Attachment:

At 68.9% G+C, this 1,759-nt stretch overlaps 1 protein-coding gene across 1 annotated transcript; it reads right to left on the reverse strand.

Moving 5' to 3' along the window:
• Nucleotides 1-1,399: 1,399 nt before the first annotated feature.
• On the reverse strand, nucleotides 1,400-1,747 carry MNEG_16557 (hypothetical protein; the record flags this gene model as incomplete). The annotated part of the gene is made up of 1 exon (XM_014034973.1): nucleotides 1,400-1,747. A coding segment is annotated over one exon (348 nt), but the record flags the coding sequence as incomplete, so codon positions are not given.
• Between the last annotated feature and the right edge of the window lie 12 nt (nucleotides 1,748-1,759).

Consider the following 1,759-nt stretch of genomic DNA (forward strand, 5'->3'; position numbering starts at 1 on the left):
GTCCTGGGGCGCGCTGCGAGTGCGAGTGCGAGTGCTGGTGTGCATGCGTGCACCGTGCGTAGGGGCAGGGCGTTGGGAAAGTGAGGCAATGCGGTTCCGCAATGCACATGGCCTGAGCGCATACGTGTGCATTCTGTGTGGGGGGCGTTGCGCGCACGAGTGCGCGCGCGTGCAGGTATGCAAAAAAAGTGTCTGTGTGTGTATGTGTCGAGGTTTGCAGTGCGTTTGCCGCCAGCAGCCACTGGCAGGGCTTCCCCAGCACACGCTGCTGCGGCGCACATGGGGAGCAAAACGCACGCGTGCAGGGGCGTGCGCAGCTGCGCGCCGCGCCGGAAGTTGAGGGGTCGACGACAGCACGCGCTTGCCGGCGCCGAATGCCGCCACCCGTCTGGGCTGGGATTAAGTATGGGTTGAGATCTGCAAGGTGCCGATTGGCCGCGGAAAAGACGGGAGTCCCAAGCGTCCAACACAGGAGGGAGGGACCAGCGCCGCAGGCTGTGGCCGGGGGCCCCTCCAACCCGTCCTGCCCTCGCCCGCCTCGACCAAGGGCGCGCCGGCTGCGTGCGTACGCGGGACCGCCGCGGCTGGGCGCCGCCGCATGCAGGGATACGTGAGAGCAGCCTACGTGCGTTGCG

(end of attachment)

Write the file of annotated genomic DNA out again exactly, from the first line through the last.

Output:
At 68.9% G+C, this 1,759-nt stretch overlaps 1 protein-coding gene across 1 annotated transcript; it reads right to left on the reverse strand.

Moving 5' to 3' along the window:
• Nucleotides 1-1,399: 1,399 nt before the first annotated feature.
• On the reverse strand, nucleotides 1,400-1,747 carry MNEG_16557 (hypothetical protein; the record flags this gene model as incomplete). The annotated part of the gene is made up of 1 exon (XM_014034973.1): nucleotides 1,400-1,747. A coding segment is annotated over one exon (348 nt), but the record flags the coding sequence as incomplete, so codon positions are not given.
• Between the last annotated feature and the right edge of the window lie 12 nt (nucleotides 1,748-1,759).

Consider the following 1,759-nt stretch of genomic DNA (forward strand, 5'->3'; position numbering starts at 1 on the left):
GTCCTGGGGCGCGCTGCGAGTGCGAGTGCGAGTGCTGGTGTGCATGCGTGCACCGTGCGTAGGGGCAGGGCGTTGGGAAAGTGAGGCAATGCGGTTCCGCAATGCACATGGCCTGAGCGCATACGTGTGCATTCTGTGTGGGGGGCGTTGCGCGCACGAGTGCGCGCGCGTGCAGGTATGCAAAAAAAGTGTCTGTGTGTGTATGTGTCGAGGTTTGCAGTGCGTTTGCCGCCAGCAGCCACTGGCAGGGCTTCCCCAGCACACGCTGCTGCGGCGCACATGGGGAGCAAAACGCACGCGTGCAGGGGCGTGCGCAGCTGCGCGCCGCGCCGGAAGTTGAGGGGTCGACGACAGCACGCGCTTGCCGGCGCCGAATGCCGCCACCCGTCTGGGCTGGGATTAAGTATGGGTTGAGATCTGCAAGGTGCCGATTGGCCGCGGAAAAGACGGGAGTCCCAAGCGTCCAACACAGGAGGGAGGGACCAGCGCCGCAGGCTGTGGCCGGGGGCCCCTCCAACCCGTCCTGCCCTCGCCCGCCTCGACCAAGGGCGCGCCGGCTGCGTGCGTACGCGGGACCGCCGCGGCTGGGCGCCGCCGCATGCAGGGATACGTGAGAGCAGCCTACGTGCGTTGCG